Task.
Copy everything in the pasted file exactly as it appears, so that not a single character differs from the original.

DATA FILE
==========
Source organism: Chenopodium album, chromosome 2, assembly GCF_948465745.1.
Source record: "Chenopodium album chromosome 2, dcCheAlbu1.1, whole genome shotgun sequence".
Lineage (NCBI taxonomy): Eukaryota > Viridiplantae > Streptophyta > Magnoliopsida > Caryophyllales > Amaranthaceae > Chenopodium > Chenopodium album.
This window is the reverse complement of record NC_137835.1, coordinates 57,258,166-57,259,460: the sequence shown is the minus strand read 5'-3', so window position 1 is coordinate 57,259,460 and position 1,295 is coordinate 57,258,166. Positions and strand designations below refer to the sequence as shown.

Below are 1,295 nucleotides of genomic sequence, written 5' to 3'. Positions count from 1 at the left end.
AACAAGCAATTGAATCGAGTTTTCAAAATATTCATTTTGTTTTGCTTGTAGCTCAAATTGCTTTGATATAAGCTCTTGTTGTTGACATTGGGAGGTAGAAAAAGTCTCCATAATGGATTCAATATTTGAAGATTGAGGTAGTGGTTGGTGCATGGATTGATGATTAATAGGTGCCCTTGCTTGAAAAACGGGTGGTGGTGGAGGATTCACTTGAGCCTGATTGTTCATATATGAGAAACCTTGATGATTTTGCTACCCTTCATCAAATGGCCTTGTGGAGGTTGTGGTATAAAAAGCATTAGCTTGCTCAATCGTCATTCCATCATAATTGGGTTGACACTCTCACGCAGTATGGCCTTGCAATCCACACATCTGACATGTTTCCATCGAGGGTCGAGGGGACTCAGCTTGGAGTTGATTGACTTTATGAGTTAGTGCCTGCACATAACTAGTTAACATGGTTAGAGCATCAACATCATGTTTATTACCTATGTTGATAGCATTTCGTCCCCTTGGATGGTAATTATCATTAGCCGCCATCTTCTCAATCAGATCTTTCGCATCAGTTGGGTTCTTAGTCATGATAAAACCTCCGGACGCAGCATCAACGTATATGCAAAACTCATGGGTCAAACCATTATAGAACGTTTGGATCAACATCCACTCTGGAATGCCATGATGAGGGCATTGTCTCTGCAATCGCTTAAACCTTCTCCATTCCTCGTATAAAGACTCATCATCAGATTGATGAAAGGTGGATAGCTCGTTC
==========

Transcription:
Source organism: Chenopodium album, chromosome 2, assembly GCF_948465745.1.
Source record: "Chenopodium album chromosome 2, dcCheAlbu1.1, whole genome shotgun sequence".
Lineage (NCBI taxonomy): Eukaryota > Viridiplantae > Streptophyta > Magnoliopsida > Caryophyllales > Amaranthaceae > Chenopodium > Chenopodium album.
This window is the reverse complement of record NC_137835.1, coordinates 57,258,166-57,259,460: the sequence shown is the minus strand read 5'-3', so window position 1 is coordinate 57,259,460 and position 1,295 is coordinate 57,258,166. Positions and strand designations below refer to the sequence as shown.

Below are 1,295 nucleotides of genomic sequence, written 5' to 3'. Positions count from 1 at the left end.
AACAAGCAATTGAATCGAGTTTTCAAAATATTCATTTTGTTTTGCTTGTAGCTCAAATTGCTTTGATATAAGCTCTTGTTGTTGACATTGGGAGGTAGAAAAAGTCTCCATAATGGATTCAATATTTGAAGATTGAGGTAGTGGTTGGTGCATGGATTGATGATTAATAGGTGCCCTTGCTTGAAAAACGGGTGGTGGTGGAGGATTCACTTGAGCCTGATTGTTCATATATGAGAAACCTTGATGATTTTGCTACCCTTCATCAAATGGCCTTGTGGAGGTTGTGGTATAAAAAGCATTAGCTTGCTCAATCGTCATTCCATCATAATTGGGTTGACACTCTCACGCAGTATGGCCTTGCAATCCACACATCTGACATGTTTCCATCGAGGGTCGAGGGGACTCAGCTTGGAGTTGATTGACTTTATGAGTTAGTGCCTGCACATAACTAGTTAACATGGTTAGAGCATCAACATCATGTTTATTACCTATGTTGATAGCATTTCGTCCCCTTGGATGGTAATTATCATTAGCCGCCATCTTCTCAATCAGATCTTTCGCATCAGTTGGGTTCTTAGTCATGATAAAACCTCCGGACGCAGCATCAACGTATATGCAAAACTCATGGGTCAAACCATTATAGAACGTTTGGATCAACATCCACTCTGGAATGCCATGATGAGGGCATTGTCTCTGCAATCGCTTAAACCTTCTCCATTCCTCGTATAAAGACTCATCATCAGATTGATGAAAGGTGGATAGCTCGTTC